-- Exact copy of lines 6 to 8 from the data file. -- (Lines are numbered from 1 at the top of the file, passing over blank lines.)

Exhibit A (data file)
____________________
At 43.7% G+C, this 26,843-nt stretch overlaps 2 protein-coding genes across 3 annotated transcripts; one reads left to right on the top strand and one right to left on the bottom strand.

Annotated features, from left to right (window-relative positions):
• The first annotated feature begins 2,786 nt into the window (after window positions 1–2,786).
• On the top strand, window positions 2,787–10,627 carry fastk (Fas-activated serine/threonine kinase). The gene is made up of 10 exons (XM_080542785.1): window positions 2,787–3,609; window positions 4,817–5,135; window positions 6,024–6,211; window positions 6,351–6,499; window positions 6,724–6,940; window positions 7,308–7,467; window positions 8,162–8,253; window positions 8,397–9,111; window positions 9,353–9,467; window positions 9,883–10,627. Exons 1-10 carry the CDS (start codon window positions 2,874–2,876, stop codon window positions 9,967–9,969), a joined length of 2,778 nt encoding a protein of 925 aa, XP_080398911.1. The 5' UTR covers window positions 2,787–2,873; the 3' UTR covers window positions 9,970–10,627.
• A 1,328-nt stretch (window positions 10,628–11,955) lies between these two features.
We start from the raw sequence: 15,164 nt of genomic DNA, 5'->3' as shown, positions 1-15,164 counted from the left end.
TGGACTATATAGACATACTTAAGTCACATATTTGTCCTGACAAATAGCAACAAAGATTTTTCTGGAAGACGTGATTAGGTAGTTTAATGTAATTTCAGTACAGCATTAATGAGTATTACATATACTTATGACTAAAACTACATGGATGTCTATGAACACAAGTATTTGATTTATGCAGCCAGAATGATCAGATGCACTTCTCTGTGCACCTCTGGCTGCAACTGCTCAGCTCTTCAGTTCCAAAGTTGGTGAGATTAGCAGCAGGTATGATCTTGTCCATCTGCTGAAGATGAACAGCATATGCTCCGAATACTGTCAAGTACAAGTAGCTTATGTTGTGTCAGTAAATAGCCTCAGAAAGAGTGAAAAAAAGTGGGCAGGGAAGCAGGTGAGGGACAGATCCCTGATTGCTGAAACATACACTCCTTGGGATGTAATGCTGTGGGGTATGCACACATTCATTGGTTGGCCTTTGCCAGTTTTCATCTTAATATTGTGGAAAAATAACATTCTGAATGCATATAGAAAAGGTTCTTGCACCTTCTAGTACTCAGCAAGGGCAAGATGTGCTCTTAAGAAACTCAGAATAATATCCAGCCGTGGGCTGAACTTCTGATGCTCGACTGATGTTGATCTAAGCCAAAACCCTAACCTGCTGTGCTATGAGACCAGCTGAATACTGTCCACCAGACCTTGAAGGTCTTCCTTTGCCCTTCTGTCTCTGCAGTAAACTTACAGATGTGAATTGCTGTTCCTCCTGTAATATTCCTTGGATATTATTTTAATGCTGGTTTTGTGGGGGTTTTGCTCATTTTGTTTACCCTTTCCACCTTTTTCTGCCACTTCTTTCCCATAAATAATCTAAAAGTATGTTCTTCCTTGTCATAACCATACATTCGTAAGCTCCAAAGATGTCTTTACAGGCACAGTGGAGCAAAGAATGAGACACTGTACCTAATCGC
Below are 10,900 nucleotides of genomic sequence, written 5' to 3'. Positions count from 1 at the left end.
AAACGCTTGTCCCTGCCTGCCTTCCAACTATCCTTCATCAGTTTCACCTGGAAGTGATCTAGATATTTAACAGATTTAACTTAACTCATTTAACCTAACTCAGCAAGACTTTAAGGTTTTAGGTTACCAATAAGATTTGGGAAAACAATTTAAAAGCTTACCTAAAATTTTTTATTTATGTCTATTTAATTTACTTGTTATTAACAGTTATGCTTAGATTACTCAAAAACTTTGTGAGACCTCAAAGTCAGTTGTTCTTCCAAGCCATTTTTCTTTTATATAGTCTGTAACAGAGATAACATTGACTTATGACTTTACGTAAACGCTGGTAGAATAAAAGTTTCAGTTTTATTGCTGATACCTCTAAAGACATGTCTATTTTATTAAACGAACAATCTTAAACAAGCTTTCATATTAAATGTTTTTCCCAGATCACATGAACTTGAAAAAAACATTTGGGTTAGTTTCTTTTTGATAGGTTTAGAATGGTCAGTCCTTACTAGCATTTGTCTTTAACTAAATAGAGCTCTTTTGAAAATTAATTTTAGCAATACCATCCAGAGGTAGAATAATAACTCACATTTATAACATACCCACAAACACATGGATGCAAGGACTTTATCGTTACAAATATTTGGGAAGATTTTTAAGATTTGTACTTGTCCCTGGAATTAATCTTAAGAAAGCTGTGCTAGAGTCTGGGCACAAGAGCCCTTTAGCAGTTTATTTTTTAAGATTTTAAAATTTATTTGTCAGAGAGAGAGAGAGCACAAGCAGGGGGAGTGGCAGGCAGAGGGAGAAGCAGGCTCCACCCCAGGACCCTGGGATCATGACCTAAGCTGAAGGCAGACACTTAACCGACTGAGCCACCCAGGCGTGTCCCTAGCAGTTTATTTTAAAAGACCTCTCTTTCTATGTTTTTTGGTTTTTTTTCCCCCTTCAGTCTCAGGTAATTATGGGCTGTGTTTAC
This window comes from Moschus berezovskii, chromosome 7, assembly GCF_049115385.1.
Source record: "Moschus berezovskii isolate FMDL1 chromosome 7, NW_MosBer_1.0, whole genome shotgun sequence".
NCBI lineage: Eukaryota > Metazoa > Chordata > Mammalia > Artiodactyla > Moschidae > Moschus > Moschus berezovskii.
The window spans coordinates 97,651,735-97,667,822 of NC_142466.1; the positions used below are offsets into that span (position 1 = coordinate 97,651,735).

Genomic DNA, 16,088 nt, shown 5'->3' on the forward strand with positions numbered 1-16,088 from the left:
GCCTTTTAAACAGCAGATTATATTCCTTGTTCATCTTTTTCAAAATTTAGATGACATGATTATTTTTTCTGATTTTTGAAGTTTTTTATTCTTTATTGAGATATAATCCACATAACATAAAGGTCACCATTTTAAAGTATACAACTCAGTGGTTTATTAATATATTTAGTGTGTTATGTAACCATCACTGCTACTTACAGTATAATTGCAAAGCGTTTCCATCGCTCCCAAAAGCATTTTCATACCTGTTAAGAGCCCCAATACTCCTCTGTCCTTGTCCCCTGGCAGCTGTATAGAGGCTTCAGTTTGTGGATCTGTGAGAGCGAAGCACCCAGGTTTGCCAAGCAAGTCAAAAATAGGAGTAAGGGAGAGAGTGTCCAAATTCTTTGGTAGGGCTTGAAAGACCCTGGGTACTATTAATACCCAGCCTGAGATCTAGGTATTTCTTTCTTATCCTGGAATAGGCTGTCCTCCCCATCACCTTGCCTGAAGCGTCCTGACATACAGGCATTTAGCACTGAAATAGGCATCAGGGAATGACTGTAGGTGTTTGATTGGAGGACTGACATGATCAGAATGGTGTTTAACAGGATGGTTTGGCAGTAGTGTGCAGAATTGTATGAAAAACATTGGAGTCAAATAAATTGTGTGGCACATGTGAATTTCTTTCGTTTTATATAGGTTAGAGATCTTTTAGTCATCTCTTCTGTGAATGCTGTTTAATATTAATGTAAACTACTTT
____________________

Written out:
We start from the raw sequence: 15,164 nt of genomic DNA, 5'->3' as shown, positions 1-15,164 counted from the left end.
TGGACTATATAGACATACTTAAGTCACATATTTGTCCTGACAAATAGCAACAAAGATTTTTCTGGAAGACGTGATTAGGTAGTTTAATGTAATTTCAGTACAGCATTAATGAGTATTACATATACTTATGACTAAAACTACATGGATGTCTATGAACACAAGTATTTGATTTATGCAGCCAGAATGATCAGATGCACTTCTCTGTGCACCTCTGGCTGCAACTGCTCAGCTCTTCAGTTCCAAAGTTGGTGAGATTAGCAGCAGGTATGATCTTGTCCATCTGCTGAAGATGAACAGCATATGCTCCGAATACTGTCAAGTACAAGTAGCTTATGTTGTGTCAGTAAATAGCCTCAGAAAGAGTGAAAAAAAGTGGGCAGGGAAGCAGGTGAGGGACAGATCCCTGATTGCTGAAACATACACTCCTTGGGATGTAATGCTGTGGGGTATGCACACATTCATTGGTTGGCCTTTGCCAGTTTTCATCTTAATATTGTGGAAAAATAACATTCTGAATGCATATAGAAAAGGTTCTTGCACCTTCTAGTACTCAGCAAGGGCAAGATGTGCTCTTAAGAAACTCAGAATAATATCCAGCCGTGGGCTGAACTTCTGATGCTCGACTGATGTTGATCTAAGCCAAAACCCTAACCTGCTGTGCTATGAGACCAGCTGAATACTGTCCACCAGACCTTGAAGGTCTTCCTTTGCCCTTCTGTCTCTGCAGTAAACTTACAGATGTGAATTGCTGTTCCTCCTGTAATATTCCTTGGATATTATTTTAATGCTGGTTTTGTGGGGGTTTTGCTCATTTTGTTTACCCTTTCCACCTTTTTCTGCCACTTCTTTCCCATAAATAATCTAAAAGTATGTTCTTCCTTGTCATAACCATACATTCGTAAGCTCCAAAGATGTCTTTACAGGCACAGTGGAGCAAAGAATGAGACACTGTACCTAATCGC
Below are 10,900 nucleotides of genomic sequence, written 5' to 3'. Positions count from 1 at the left end.